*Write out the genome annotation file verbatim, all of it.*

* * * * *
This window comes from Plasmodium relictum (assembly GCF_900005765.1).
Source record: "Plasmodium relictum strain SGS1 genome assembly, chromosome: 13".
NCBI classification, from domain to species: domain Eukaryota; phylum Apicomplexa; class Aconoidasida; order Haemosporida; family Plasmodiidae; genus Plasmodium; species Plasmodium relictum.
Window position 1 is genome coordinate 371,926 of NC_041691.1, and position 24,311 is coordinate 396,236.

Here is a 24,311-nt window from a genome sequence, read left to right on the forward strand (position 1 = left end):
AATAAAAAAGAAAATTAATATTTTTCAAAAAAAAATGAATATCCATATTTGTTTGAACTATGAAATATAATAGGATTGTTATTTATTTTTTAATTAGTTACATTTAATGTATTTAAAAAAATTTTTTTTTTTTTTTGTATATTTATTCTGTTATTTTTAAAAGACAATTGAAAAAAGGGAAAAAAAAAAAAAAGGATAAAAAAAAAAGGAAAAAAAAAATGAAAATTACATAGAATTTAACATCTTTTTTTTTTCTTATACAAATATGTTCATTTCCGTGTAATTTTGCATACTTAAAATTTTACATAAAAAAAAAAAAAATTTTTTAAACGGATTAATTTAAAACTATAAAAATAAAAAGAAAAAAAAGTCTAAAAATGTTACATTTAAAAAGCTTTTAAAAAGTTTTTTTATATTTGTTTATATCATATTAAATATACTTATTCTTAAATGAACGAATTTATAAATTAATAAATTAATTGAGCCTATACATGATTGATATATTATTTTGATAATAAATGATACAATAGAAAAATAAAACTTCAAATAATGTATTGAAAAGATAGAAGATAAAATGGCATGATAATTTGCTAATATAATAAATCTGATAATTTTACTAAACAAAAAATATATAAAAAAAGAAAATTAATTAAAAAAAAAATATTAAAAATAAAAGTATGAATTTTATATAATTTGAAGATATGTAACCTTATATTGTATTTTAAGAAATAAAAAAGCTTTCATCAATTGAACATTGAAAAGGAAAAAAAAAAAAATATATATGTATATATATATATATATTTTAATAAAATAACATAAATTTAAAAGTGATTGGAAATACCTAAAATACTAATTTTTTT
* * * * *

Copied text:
This window comes from Plasmodium relictum (assembly GCF_900005765.1).
Source record: "Plasmodium relictum strain SGS1 genome assembly, chromosome: 13".
NCBI classification, from domain to species: domain Eukaryota; phylum Apicomplexa; class Aconoidasida; order Haemosporida; family Plasmodiidae; genus Plasmodium; species Plasmodium relictum.
Window position 1 is genome coordinate 371,926 of NC_041691.1, and position 24,311 is coordinate 396,236.

Here is a 24,311-nt window from a genome sequence, read left to right on the forward strand (position 1 = left end):
AATAAAAAAGAAAATTAATATTTTTCAAAAAAAAATGAATATCCATATTTGTTTGAACTATGAAATATAATAGGATTGTTATTTATTTTTTAATTAGTTACATTTAATGTATTTAAAAAAATTTTTTTTTTTTTTTGTATATTTATTCTGTTATTTTTAAAAGACAATTGAAAAAAGGGAAAAAAAAAAAAAAGGATAAAAAAAAAAGGAAAAAAAAAATGAAAATTACATAGAATTTAACATCTTTTTTTTTTCTTATACAAATATGTTCATTTCCGTGTAATTTTGCATACTTAAAATTTTACATAAAAAAAAAAAAAATTTTTTAAACGGATTAATTTAAAACTATAAAAATAAAAAGAAAAAAAAGTCTAAAAATGTTACATTTAAAAAGCTTTTAAAAAGTTTTTTTATATTTGTTTATATCATATTAAATATACTTATTCTTAAATGAACGAATTTATAAATTAATAAATTAATTGAGCCTATACATGATTGATATATTATTTTGATAATAAATGATACAATAGAAAAATAAAACTTCAAATAATGTATTGAAAAGATAGAAGATAAAATGGCATGATAATTTGCTAATATAATAAATCTGATAATTTTACTAAACAAAAAATATATAAAAAAAGAAAATTAATTAAAAAAAAAATATTAAAAATAAAAGTATGAATTTTATATAATTTGAAGATATGTAACCTTATATTGTATTTTAAGAAATAAAAAAGCTTTCATCAATTGAACATTGAAAAGGAAAAAAAAAAAAATATATATGTATATATATATATATATTTTAATAAAATAACATAAATTTAAAAGTGATTGGAAATACCTAAAATACTAATTTTTTT